January 14, 2007
I got lucky this morning because, while the Saint Laurant prison is usually closed, today it was open because the trans-Atlantic rowboats were getting ready to leave town. As I entered the prison grounds, I saw them on display in the courtyard. They were full of modern equipment like radios and GPS devices, but in the end, they were still rowboats. I was amazed that a group of people could have the patience, let alone the strength to make such a voyage.
The prison itself was also fascinating. Most of the buildings were falling down, but they still bore the marks where the prisoners were chained to the walls, and still gave a chilling idea of how horrible life must have been for those imprisoned there.
Later I walked around town with Craig, Dominique, and Otto. We came upon a parade of sorts, presumably for Carnaval, and sat on a curb for awhile to watch. There were a group of girls, being led by their teacher, who dressed like waitresses and carried trays with plates and martini glasses on them. They were followed by a percussion group, which consisted of a bunch of teenagers who banged somewhat of a discernible tune on homemade drums. This was followed by a group of overweight, middle-aged men who dressed in leotards and wigs. They pranced around like women carrying a badminton racket in one hand and a beer in the other.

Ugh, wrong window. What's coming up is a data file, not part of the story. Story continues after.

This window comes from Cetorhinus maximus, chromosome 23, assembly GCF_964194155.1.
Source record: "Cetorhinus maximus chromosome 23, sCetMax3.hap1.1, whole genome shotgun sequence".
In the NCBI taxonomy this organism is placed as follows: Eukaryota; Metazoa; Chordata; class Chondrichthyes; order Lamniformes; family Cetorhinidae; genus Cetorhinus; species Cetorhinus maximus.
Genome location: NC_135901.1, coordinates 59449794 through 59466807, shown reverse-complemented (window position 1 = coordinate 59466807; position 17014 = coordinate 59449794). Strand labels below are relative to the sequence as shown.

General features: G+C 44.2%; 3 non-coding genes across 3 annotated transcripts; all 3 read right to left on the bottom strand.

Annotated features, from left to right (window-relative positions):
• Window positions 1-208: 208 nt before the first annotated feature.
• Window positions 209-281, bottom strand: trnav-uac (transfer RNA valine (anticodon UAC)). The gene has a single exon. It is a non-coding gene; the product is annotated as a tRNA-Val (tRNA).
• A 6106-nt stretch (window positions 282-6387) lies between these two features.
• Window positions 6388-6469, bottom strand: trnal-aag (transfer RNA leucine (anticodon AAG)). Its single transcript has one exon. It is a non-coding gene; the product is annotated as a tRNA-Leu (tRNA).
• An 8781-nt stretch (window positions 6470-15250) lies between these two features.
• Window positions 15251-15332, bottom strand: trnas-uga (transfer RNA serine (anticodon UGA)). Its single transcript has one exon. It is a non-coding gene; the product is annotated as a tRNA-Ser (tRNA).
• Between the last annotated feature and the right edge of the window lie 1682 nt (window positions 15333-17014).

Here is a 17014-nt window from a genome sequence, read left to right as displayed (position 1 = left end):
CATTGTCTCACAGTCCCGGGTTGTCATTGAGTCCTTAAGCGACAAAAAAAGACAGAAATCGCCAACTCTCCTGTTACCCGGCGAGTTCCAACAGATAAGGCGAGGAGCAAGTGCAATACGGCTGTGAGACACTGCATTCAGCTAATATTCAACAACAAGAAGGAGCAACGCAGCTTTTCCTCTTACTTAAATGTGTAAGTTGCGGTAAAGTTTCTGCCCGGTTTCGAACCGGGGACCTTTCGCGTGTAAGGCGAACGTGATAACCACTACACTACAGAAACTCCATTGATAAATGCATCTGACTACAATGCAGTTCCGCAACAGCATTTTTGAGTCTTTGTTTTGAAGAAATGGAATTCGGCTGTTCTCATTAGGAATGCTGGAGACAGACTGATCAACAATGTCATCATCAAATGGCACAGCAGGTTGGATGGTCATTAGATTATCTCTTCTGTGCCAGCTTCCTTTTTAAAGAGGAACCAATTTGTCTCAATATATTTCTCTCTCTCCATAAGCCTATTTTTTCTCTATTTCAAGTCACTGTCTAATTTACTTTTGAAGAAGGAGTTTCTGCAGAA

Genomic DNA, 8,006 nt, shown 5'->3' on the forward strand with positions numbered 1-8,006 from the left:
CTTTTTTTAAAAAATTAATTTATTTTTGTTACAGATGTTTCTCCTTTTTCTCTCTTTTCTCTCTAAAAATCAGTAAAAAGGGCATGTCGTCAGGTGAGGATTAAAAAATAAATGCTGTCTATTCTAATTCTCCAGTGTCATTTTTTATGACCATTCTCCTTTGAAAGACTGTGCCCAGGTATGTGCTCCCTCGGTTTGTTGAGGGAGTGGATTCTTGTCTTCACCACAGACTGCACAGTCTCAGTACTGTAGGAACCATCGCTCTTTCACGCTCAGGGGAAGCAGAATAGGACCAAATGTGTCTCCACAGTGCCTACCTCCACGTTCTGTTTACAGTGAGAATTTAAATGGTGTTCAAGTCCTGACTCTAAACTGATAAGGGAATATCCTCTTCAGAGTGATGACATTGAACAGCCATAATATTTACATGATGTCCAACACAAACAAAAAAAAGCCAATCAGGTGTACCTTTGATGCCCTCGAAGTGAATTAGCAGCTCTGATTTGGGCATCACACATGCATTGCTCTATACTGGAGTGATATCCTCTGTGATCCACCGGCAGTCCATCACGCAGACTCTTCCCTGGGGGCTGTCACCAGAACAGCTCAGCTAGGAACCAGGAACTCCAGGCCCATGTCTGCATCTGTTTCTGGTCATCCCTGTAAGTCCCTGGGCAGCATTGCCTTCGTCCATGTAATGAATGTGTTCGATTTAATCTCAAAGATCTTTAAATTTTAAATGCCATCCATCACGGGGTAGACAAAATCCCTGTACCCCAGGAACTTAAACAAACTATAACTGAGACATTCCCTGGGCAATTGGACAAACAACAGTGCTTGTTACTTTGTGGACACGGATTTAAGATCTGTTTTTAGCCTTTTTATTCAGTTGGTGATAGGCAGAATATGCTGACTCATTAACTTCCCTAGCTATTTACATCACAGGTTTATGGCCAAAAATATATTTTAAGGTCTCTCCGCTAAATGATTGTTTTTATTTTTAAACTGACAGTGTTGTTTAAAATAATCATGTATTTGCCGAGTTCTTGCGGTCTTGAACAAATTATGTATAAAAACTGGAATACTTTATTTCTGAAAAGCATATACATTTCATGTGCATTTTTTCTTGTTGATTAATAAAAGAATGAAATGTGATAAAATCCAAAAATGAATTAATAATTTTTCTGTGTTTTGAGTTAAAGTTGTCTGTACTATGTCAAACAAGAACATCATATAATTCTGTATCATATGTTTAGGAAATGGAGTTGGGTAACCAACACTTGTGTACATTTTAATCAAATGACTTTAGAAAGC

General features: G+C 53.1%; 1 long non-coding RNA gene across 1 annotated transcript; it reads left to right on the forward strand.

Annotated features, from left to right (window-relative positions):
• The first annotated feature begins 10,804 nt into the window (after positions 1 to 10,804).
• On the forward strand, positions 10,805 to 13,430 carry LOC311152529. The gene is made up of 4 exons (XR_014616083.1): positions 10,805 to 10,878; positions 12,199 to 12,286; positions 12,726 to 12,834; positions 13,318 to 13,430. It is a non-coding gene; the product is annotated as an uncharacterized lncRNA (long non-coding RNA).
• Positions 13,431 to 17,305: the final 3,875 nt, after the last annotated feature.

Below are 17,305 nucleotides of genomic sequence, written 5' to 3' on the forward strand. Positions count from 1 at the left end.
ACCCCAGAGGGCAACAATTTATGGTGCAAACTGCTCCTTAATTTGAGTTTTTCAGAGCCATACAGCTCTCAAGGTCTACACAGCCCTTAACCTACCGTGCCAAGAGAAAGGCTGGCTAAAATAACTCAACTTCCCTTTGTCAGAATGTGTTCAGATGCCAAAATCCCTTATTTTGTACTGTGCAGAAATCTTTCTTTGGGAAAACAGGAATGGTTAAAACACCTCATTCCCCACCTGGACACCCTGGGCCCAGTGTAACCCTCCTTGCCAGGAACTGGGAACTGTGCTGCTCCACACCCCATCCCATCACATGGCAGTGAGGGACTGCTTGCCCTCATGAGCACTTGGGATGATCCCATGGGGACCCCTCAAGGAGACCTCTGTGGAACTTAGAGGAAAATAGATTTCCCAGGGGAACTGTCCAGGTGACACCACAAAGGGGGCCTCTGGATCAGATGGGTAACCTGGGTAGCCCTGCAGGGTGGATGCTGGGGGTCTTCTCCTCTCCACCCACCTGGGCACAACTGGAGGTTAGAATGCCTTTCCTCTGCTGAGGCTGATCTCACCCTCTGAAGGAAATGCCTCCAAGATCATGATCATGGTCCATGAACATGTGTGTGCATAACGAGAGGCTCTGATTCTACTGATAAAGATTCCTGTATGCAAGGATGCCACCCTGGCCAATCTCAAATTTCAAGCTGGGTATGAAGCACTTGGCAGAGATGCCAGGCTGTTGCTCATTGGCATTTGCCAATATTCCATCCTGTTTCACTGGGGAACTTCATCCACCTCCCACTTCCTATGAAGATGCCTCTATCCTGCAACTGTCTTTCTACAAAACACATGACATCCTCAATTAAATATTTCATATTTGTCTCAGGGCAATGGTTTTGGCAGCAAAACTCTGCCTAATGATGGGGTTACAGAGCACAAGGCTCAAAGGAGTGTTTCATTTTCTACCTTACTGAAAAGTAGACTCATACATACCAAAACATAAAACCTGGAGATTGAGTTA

That appeared to be the extent of the parade except the strangest act of all. While everything else was happening, there was a group of kids dressed entirely in white, including white masks and gloves, who constantly chased and attempted to corner the rest of the kids and violently powder their faces with flour.
Our conversation consisted of Dominique telling stories of which I believed not a word, and Otto telling of his persistent fascination with, and paranoia of, the world.
Craig: So Dominique, have you been to Australia?
Dominique: Yeah, I sailed there on my forty-meter yacht. I got it from a police auction in Miami, just like my new Cadillac Escalade that I got for $2000.
Otto: Jesus Christ! Miami is dangerous. The drug dealers will kill you for $2. They have nothing to lose.
Me: The prison was interesting, but the part where Papillon was held was closed.
Dominique: Papillon is a bunch of bullshit! He told nothing but lies and exaggerations.
Me (thinking): Sounds like someone else I know.
Craig: We're heading into Brazil next.
Otto: Jesus Christ! Be careful there. They'll kill you for $1. Those guys have nothing to lose.
And so on all day long. Talk about a couple of characters! These are two of the most fascinating people I've met in a long time, and to have met them both at once was quite the treat!
The photo album for this entry is here.